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When penny costs more than a penny
May 8, 2008 - Steve Murch
Maybe, just maybe, big government does get it. Last week, it was reported that pennies and nickels were worth less than it cost to make them. Currently, pennies cost 1.26 cents to make — a loss of 0.26 cents; nickels currently cost 7.7 cents — a loss of 2.7 cents.
It almost sounds like buying a car where the minute you drive it off the lot it’s worth less than what you just paid for it. Now that’s a real loss of income.
The Associated Press is reporting Thursday that the House voted unanimously on a plan that would change the makeup of the coins to make them worth more than they cost to make. However, every sunny day has the threat of rain.
Surprise, surprise, according to the AP story, the Bush administration — and some lawmakers — has objections. First (OK, recently; Bush has been off on plenty) he’s surprised by news that gas might hit $4 a gallon, now he opposes the U.S. mint not going in debt by cutting the cost of producing coins.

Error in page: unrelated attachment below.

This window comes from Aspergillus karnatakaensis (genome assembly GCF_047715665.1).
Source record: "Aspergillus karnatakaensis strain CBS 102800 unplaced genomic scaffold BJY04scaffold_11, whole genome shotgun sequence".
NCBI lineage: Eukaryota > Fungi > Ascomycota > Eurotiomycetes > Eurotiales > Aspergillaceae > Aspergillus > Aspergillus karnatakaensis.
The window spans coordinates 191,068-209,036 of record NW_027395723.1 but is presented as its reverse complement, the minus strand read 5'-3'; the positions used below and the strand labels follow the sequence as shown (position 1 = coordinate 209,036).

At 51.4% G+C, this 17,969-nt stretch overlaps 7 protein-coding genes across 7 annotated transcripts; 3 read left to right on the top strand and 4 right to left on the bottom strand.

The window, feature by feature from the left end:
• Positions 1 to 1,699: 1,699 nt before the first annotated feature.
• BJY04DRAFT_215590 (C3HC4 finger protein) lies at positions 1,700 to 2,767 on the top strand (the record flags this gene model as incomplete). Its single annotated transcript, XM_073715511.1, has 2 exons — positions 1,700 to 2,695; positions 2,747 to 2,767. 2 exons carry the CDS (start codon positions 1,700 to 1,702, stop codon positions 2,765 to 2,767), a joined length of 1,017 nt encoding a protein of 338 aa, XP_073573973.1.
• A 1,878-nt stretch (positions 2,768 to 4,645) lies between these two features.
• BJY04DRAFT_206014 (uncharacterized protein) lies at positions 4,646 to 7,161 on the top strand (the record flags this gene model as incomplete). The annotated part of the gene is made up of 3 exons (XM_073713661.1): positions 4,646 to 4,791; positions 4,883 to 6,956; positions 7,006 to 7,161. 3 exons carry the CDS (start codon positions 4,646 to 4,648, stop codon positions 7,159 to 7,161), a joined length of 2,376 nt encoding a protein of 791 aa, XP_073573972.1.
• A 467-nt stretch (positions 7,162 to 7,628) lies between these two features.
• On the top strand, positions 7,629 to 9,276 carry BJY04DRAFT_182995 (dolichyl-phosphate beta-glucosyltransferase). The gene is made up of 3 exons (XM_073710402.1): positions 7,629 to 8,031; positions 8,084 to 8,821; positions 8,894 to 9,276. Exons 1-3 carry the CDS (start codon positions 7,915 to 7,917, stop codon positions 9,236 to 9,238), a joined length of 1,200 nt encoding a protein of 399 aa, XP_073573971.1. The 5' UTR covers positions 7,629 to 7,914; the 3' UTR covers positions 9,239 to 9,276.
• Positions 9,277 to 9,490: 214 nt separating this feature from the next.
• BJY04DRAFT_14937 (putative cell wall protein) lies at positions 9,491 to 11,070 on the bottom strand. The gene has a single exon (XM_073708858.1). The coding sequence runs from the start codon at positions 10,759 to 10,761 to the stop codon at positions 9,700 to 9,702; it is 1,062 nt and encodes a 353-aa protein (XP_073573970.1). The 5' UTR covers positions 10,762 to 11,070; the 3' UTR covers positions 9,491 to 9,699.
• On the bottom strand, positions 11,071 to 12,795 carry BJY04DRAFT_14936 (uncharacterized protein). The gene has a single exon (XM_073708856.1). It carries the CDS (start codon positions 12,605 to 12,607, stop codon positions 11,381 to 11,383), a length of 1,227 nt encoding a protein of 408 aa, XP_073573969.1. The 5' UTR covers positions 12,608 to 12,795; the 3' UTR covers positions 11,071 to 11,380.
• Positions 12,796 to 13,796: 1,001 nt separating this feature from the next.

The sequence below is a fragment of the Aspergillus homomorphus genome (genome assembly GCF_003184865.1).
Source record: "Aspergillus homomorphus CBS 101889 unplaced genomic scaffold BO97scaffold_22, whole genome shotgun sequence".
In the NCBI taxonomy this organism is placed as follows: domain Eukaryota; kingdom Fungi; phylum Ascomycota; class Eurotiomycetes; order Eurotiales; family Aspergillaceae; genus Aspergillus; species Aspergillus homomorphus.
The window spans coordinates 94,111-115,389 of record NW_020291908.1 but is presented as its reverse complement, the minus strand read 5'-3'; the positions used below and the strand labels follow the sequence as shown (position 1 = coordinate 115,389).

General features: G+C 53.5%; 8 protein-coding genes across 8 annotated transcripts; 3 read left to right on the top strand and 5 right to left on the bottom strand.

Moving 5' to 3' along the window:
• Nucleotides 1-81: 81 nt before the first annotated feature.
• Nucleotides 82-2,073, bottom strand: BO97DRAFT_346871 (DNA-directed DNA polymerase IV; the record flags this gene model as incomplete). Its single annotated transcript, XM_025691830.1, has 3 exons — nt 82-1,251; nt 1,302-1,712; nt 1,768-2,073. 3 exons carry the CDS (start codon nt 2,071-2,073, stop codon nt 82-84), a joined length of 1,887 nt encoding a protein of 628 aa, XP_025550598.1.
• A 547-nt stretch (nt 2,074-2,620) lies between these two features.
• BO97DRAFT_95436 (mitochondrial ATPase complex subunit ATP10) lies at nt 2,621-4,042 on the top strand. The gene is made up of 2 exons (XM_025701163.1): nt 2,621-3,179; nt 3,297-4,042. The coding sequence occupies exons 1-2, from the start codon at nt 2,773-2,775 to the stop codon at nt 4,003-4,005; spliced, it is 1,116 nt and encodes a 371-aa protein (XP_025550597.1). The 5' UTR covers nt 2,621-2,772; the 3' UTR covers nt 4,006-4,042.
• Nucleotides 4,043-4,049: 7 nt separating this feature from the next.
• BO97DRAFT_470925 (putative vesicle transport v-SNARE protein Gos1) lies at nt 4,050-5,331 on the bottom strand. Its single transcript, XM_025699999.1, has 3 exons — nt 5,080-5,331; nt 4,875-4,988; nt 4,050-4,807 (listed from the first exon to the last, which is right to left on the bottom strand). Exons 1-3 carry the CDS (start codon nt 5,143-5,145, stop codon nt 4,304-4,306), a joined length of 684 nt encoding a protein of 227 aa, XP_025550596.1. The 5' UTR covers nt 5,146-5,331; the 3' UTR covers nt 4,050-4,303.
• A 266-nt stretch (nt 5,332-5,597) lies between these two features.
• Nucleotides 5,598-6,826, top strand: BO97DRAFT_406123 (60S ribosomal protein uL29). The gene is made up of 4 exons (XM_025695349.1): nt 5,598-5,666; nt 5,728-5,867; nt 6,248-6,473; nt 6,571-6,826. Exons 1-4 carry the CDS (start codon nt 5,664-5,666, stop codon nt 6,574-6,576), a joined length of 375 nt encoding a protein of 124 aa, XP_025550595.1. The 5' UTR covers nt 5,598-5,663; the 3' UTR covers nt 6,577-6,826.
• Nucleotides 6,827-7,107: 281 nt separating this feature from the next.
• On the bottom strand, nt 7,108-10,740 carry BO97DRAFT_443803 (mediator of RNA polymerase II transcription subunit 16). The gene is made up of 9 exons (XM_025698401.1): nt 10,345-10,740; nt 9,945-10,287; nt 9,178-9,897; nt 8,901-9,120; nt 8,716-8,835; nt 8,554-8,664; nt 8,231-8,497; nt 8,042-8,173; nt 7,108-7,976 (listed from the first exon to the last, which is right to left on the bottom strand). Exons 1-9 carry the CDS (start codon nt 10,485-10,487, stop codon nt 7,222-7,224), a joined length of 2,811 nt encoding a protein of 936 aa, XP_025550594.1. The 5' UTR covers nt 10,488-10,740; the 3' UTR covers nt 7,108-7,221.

To the president’s defense, the Mint isn’t keen on the plan either. And of course his mind has been focused on getting his daughter married.
The AP story states advocates say the move would save taxpayers about $1 billion over 10 years. Hmmm, sounds like a nice stimulus package all by itself.
Of course the real question in all of this is: Would the new coins actually work in vending machines?
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